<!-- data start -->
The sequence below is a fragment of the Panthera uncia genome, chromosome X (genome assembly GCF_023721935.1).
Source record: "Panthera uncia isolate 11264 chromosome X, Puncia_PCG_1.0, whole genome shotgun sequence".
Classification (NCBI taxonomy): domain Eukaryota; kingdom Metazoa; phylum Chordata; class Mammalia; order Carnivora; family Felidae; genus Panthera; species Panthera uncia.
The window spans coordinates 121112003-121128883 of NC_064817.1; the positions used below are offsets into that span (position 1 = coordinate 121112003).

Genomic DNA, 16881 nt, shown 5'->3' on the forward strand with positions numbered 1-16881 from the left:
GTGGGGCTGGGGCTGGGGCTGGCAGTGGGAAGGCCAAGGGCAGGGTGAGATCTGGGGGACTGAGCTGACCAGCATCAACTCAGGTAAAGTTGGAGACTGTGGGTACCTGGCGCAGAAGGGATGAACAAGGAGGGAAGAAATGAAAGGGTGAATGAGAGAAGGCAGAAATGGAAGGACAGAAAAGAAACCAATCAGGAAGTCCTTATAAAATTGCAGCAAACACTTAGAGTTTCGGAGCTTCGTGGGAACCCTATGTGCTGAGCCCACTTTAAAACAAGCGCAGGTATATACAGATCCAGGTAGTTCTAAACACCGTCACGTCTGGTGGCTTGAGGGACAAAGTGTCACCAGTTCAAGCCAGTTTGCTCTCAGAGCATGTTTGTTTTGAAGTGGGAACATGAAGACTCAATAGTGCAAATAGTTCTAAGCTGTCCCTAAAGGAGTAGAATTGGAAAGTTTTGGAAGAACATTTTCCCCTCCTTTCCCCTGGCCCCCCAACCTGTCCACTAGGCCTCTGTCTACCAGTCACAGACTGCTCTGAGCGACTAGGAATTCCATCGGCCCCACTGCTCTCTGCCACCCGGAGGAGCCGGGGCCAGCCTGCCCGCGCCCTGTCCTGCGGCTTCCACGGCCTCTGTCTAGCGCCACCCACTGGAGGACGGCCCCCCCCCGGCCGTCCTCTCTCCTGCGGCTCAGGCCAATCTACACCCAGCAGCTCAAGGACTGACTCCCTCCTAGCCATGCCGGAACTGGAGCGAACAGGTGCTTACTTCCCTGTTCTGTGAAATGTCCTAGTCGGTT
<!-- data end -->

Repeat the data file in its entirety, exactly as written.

The sequence below is a fragment of the Panthera uncia genome, chromosome X (genome assembly GCF_023721935.1).
Source record: "Panthera uncia isolate 11264 chromosome X, Puncia_PCG_1.0, whole genome shotgun sequence".
Classification (NCBI taxonomy): domain Eukaryota; kingdom Metazoa; phylum Chordata; class Mammalia; order Carnivora; family Felidae; genus Panthera; species Panthera uncia.
The window spans coordinates 121112003-121128883 of NC_064817.1; the positions used below are offsets into that span (position 1 = coordinate 121112003).

Genomic DNA, 16881 nt, shown 5'->3' on the forward strand with positions numbered 1-16881 from the left:
GTGGGGCTGGGGCTGGGGCTGGCAGTGGGAAGGCCAAGGGCAGGGTGAGATCTGGGGGACTGAGCTGACCAGCATCAACTCAGGTAAAGTTGGAGACTGTGGGTACCTGGCGCAGAAGGGATGAACAAGGAGGGAAGAAATGAAAGGGTGAATGAGAGAAGGCAGAAATGGAAGGACAGAAAAGAAACCAATCAGGAAGTCCTTATAAAATTGCAGCAAACACTTAGAGTTTCGGAGCTTCGTGGGAACCCTATGTGCTGAGCCCACTTTAAAACAAGCGCAGGTATATACAGATCCAGGTAGTTCTAAACACCGTCACGTCTGGTGGCTTGAGGGACAAAGTGTCACCAGTTCAAGCCAGTTTGCTCTCAGAGCATGTTTGTTTTGAAGTGGGAACATGAAGACTCAATAGTGCAAATAGTTCTAAGCTGTCCCTAAAGGAGTAGAATTGGAAAGTTTTGGAAGAACATTTTCCCCTCCTTTCCCCTGGCCCCCCAACCTGTCCACTAGGCCTCTGTCTACCAGTCACAGACTGCTCTGAGCGACTAGGAATTCCATCGGCCCCACTGCTCTCTGCCACCCGGAGGAGCCGGGGCCAGCCTGCCCGCGCCCTGTCCTGCGGCTTCCACGGCCTCTGTCTAGCGCCACCCACTGGAGGACGGCCCCCCCCCGGCCGTCCTCTCTCCTGCGGCTCAGGCCAATCTACACCCAGCAGCTCAAGGACTGACTCCCTCCTAGCCATGCCGGAACTGGAGCGAACAGGTGCTTACTTCCCTGTTCTGTGAAATGTCCTAGTCGGTT